University of South Carolina students are getting hands-on experience this summer, thanks to national fellowships. Undergraduates across academic disciplines have received funding to participate in personal, professional and educational programs across the globe.
Why it matters: Beyond the classroom experiences allow students to explore new possibilities for their learning and better understand the impact of their education in the real world. Summer programs supported by national fellowships provide students with both the structure and the funding to participate in these kinds of experiences.
What they’re doing:
- AEI Summer Honors Program
Political science major Blakely Hardin (’24) and history major Emily Rabon (’25) will be heading to Washington, D.C. to complete a seminar in public policy hosted by the think tank American Enterprise Institution.
- Fulbright UK Summer Institute
Richie Holmberg (’24) is a BARSC major with a special interest in food policy. He will be traveling to Wales to explore environment, food and agriculture with the Fulbright UK Summer Institute, which offers three-to-four week programs for students with limited experience abroad.
- Mayo Clinic SURF Program
Biochemistry and molecular biology major Emma Mason (’24) is the first South Carolina student to be selected for the Mayo Clinic’s program for summer undergraduate research. She is working at the Mayo Clinic’s Jacksonville Beach, Fla. campus, studying the disease mechanisms involved with ALS.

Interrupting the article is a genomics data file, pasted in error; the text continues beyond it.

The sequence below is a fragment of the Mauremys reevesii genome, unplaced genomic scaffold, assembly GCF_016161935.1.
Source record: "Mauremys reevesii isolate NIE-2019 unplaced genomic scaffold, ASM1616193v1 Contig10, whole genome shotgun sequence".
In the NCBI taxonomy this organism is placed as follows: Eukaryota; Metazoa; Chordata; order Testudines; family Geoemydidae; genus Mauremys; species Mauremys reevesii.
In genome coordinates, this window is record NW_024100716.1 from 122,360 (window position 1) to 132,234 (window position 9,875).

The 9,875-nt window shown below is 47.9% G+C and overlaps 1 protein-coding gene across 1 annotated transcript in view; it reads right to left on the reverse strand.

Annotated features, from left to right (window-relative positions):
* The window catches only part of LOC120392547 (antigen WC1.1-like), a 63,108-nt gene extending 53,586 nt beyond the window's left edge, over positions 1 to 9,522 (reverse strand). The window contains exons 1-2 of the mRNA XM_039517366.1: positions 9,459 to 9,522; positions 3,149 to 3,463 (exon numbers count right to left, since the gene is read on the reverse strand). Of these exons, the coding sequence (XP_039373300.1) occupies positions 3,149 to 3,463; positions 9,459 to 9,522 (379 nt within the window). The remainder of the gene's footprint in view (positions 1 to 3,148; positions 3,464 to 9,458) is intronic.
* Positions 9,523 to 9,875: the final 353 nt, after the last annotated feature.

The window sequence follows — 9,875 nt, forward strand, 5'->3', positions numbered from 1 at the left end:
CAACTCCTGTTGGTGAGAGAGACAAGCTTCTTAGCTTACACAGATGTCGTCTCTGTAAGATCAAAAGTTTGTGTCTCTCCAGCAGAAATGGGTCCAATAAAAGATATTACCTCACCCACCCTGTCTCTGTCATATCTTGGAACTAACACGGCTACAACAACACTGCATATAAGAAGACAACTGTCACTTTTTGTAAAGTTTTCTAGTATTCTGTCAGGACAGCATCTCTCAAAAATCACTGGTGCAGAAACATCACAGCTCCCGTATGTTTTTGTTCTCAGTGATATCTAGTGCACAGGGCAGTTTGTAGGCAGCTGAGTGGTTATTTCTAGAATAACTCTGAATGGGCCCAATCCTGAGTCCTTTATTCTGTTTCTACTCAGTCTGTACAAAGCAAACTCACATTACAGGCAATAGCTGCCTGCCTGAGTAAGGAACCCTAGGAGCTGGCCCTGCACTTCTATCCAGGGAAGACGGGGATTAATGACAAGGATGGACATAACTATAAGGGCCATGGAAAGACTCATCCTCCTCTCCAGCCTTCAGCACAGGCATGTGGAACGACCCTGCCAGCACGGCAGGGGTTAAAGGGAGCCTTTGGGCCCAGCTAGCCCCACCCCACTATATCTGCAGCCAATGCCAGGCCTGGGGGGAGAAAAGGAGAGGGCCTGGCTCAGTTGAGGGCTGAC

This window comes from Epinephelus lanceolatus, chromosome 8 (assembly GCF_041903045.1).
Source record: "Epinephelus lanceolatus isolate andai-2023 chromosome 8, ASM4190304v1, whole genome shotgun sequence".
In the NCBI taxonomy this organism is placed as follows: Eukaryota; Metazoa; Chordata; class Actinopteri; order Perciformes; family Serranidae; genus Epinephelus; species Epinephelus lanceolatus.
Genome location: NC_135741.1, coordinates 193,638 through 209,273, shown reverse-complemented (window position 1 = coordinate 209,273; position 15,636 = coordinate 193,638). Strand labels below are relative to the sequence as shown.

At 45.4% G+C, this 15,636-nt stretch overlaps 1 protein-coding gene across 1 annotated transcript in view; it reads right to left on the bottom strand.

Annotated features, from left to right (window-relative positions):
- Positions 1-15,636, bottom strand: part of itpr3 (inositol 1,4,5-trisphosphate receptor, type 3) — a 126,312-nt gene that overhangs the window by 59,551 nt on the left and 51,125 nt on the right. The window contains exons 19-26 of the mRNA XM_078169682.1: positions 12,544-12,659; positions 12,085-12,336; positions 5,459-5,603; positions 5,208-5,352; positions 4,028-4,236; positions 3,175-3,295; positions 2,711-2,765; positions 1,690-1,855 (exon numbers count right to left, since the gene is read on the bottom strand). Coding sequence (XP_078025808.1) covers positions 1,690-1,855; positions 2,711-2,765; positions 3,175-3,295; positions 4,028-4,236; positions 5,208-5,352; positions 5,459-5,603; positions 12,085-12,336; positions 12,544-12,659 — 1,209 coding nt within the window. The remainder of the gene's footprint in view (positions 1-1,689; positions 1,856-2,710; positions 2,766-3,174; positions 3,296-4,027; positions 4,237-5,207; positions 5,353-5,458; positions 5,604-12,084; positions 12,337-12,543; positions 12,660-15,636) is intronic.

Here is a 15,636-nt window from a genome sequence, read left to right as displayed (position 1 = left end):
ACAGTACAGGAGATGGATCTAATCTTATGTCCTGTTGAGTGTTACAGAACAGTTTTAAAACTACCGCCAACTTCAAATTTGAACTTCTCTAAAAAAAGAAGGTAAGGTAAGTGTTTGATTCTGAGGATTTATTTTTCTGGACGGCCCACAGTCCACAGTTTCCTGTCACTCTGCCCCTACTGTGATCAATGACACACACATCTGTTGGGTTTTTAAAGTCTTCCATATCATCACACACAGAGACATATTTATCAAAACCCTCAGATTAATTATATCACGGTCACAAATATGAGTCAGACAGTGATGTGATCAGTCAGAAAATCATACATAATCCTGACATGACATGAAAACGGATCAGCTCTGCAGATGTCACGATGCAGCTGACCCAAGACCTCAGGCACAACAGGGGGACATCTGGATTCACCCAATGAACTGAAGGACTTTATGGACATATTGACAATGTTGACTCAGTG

- Project GO
This DoD initiative promotes critical language education and intercultural dialogue opportunities for ROTC students. Six UofSC students received this scholarship, including history major Benjamin Goff (’25) and chemical engineering major Trevor Corsello ('24). Goff will travel to Taiwan to study Mandarin at a program run by the Citadel, and Corsello is currently in Amman studying Arabic.
“This is an excellent opportunity to network, learn from a distinguished professor and scholar and critically think about America’s most pressing issues,” says Rabon, explaining the unique benefits of being an AEI scholar.
Regardless of the program, these fellowships provide students with the opportunity to explore their interests in a new light and return to campus in the fall with new experiences and perspectives.
Students who are interested in pursuing summer fellowship opportunities are encouraged to connect with National Fellowships and Scholar Programs for advising and support.